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Fosinopril structure.svg
Clinical data
Trade namesMonopril
  • AU: D
Routes of
By mouth
ATC code
Legal status
Legal status
  • In general: ℞ (Prescription only)
Pharmacokinetic data
Protein binding87% (fosinoprilat)
Metabolismliver, GIT mucosa (to fosinoprilat)
Elimination half-life12 hours (fosinoprilat)
  • (2S,4S)-4-cyclohexyl-1-[2-[hydroxy(4-phenylbutyl)phosphoryl]acetyl]pyrrolidine-2-carboxylic acid
CAS Number
PubChem CID
CompTox Dashboard (EPA)
Chemical and physical data
Molar mass563.672 g·mol−1
3D model (JSmol)
  • O=C(CP(=O)(CCCCc1ccccc1)OC(OC(=O)CC)C(C)C)N2C[C@@H](C[C@H]2C(O)=O)C3CCCCC3
  • InChI=1S/C30H46NO7P/c1-4-28(33)37-30(22(2)3)38-39(36,18-12-11-15-23-13-7-5-8-14-23)21-27(32)31-20-25(19-26(31)29(34)35)24-16-9-6-10-17-24/h5,7-8,13-14,22,24-26,30H,4,6,9-12,15-21H2,1-3H3,(H,34,35)/t25-,26+,30?,39-/m1/s1 checkY
 ☒NcheckY (what is this?)  (verify)

Fosinopril is an angiotensin converting enzyme (ACE) inhibitor[1] used for the treatment of hypertension and some types of chronic heart failure. Fosinopril is the only phosphinate-containing ACE inhibitor marketed, by Bristol-Myers Squibb under the trade name Monopril. Fosinopril is a cascading pro-drug. The special niche for the medication that differentiates it from the other members of the ACE Inhibitor drug class is that it is used in patients with renal impairment without needing dose adjustment. This is due to the fact that fifty percent of the drug is hepatobiliary cleared.

It was patented in 1980 and approved for medical use in 1991.[2]

Medical uses

In congestive heart failure, the ability of the heart to pump enough blood to satisfy the physiological needs of the body is reduced.[3] This condition has a variety of causes, including damaged heart valves, myocardial infarction, hypertension, vitamin B1 deficiency, and genetic mutations. When subsequent blood flow to the kidneys is reduced, the kidneys respond by increasing the secretion of renin from the juxtaglomerular apparatus. Renin converts the inactive angiotensinogen into angiotensin I, which is converted to angiotensin II (AII) by angiotensin converting enzyme (ACE). AII can have negative effects on the cardiovascular system after events such as heart failure and myocardial infarction. AII causes arterial vasoconstriction and hypertension, resulting in an increase in afterload, increasing the resistance against which the heart works.[4] Additionally, chronic increase in production of AII is associated with structural changes to the myocardium[5] which reduces the functionality of the heart.[4]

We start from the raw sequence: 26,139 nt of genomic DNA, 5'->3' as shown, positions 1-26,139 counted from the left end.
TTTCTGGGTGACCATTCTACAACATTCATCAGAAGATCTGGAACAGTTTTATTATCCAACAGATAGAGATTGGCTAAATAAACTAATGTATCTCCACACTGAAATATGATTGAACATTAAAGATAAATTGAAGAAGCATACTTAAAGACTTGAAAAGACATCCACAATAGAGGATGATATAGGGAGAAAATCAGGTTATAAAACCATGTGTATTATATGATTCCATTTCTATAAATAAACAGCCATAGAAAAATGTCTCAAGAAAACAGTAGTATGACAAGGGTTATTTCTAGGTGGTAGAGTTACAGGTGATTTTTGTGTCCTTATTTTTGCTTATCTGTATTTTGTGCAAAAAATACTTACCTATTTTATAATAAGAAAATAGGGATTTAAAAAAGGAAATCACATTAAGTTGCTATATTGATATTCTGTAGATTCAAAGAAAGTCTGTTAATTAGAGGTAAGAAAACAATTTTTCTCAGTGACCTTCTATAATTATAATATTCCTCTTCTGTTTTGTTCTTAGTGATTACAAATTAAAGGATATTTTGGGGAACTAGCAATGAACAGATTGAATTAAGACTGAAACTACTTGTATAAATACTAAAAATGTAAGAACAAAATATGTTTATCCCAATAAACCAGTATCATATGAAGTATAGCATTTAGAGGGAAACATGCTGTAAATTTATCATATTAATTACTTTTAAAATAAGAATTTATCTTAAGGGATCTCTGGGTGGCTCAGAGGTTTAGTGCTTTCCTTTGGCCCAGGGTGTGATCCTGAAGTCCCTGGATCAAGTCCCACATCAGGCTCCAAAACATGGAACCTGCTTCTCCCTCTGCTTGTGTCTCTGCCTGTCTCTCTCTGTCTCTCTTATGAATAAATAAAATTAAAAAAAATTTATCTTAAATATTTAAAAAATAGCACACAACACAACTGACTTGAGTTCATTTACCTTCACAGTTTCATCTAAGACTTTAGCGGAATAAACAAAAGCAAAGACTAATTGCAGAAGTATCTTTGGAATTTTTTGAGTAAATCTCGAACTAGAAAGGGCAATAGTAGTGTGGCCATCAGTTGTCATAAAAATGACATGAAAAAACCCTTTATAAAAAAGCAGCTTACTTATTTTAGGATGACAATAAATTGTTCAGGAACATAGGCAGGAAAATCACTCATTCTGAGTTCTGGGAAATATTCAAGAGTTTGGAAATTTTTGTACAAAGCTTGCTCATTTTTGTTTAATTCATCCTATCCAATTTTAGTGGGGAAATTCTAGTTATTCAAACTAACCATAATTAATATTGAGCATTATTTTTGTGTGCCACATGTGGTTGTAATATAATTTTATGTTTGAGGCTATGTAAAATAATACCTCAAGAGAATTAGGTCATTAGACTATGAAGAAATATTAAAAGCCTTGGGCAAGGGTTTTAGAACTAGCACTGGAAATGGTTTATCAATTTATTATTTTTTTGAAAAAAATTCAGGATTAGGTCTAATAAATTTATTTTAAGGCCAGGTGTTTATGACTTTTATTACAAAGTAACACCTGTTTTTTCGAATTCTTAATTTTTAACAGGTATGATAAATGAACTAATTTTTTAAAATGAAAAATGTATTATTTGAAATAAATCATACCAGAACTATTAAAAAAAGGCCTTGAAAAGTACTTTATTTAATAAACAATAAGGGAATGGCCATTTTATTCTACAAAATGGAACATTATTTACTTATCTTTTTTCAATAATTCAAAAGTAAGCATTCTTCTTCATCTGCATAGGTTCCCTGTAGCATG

In heart failure patients, fosinopril increases exercise tolerance and lowers the frequency of events associated with worsening heart failure, such as dyspnea, the need for supplemental diuretics, fatigue, and hospitalizations.[6]


Unlike other ACE inhibitors that are primarily excreted by the kidneys, fosinopril is eliminated from the body by both renal and hepatic pathways.[7] This characteristic of fosinopril makes the drug a safer choice than other ACE inhibitors for heart failure patients with impaired kidney function resulting from poor perfusion[8] as fosinopril can still be eliminated by the liver, preventing accumulation of the drug in the body.[7]

Fosinopril is de-esterified by the liver or gastrointestinal mucosa and is converted to its active form, fosinoprilat.[9] Fosinoprilat competitively binds to ACE, preventing ACE from binding to and converting angiotensin I to angiotensin II. Inhibiting the production of AII lowers peripheral vascular resistance, decreases afterload, and decreases blood pressure,[4] thus helping to alleviate the negative effects of AII on cardiac performance.


  1. ^ Pilote L, Abrahamowicz M, Eisenberg M, Humphries K, Behlouli H, Tu JV (May 2008). "Effect of different angiotensin-converting-enzyme inhibitors on mortality among elderly patients with congestive heart failure". CMAJ. 178 (10): 1303–11. doi:10.1503/cmaj.060068. PMC 2335176. PMID 18458262.
  2. ^ Fischer, Jnos; Ganellin, C. Robin (2006). Analogue-based Drug Discovery. John Wiley & Sons. p. 468. ISBN 9783527607495.
  3. ^ Guyton, Arthur C., Hall, John E. (2006). Textbook of Medical Physiology (11th ed.). Philadelphia: Elsevier Saunders. ISBN 0-7216-0240-1
  4. ^ a b c Katzung, Bertram G.; Masters, Susan B.; Trevor, Anthony J. (2009). Basic and Clinical Pharmacology. 11th ed. New York: McGraw-Hill. ISBN 978-0-07-160405-5
  5. ^ Yamagishi H., Kim S., Nishikimi T., Takeuchi K., Takeda T. (1993). Contribution of cardiac renin-angiotensin system to ventricular remodelling in myocardial-infarcted rats. Journal of Molecular and Cellular Cardiology, 25(11):1369-80.
  6. ^ Erhardt L., MacLean A., Ilgenfritz J., Gelperin K., Blumenthal M. (1995). Fosinopril attenuates clinical deterioration and improves exercise tolerance in patients with heart failure. Fosinopril Efficacy/Safety Trial (FEST) Study Group. European Heart Journal,16(12):1892-9.
  7. ^ a b Zannad F., Chati Z., Guest M., Plat F. (1998). Differential effects of fosinopril and enalapril in patients with mild to moderate chronic heart failure. Fosinopril in Heart Failure Study Investigators. American Heart Journal, 136(4 Pt 1):672-80.
  8. ^ Greenbaum R., Zucchelli P., Caspi A., Nouriel H., Paz R., Sclarovsky S., O'Grady P., Yee K.F., Liao W.C., Mangold B. (2000). Comparison of the pharmacokinetics of fosinoprilat with enalaprilat and lisinopril in patients with congestive heart failure and chronic renal insufficiency. British Journal of Clinical Pharmacology, 49(1):23-31.
  9. ^ Duchin K.L., Waclawski A.P., Tu J.I., Manning J., Frantz M., Willard D.A. (1991). Pharmacokinetics, Safety, and Pharmacologic Effects of Fosinopril Sodium, an Angiotensin-Converting Enzyme Inhibitor in Healthy Subjects. Journal of Clinical Pharmacology, 31(1):58-64.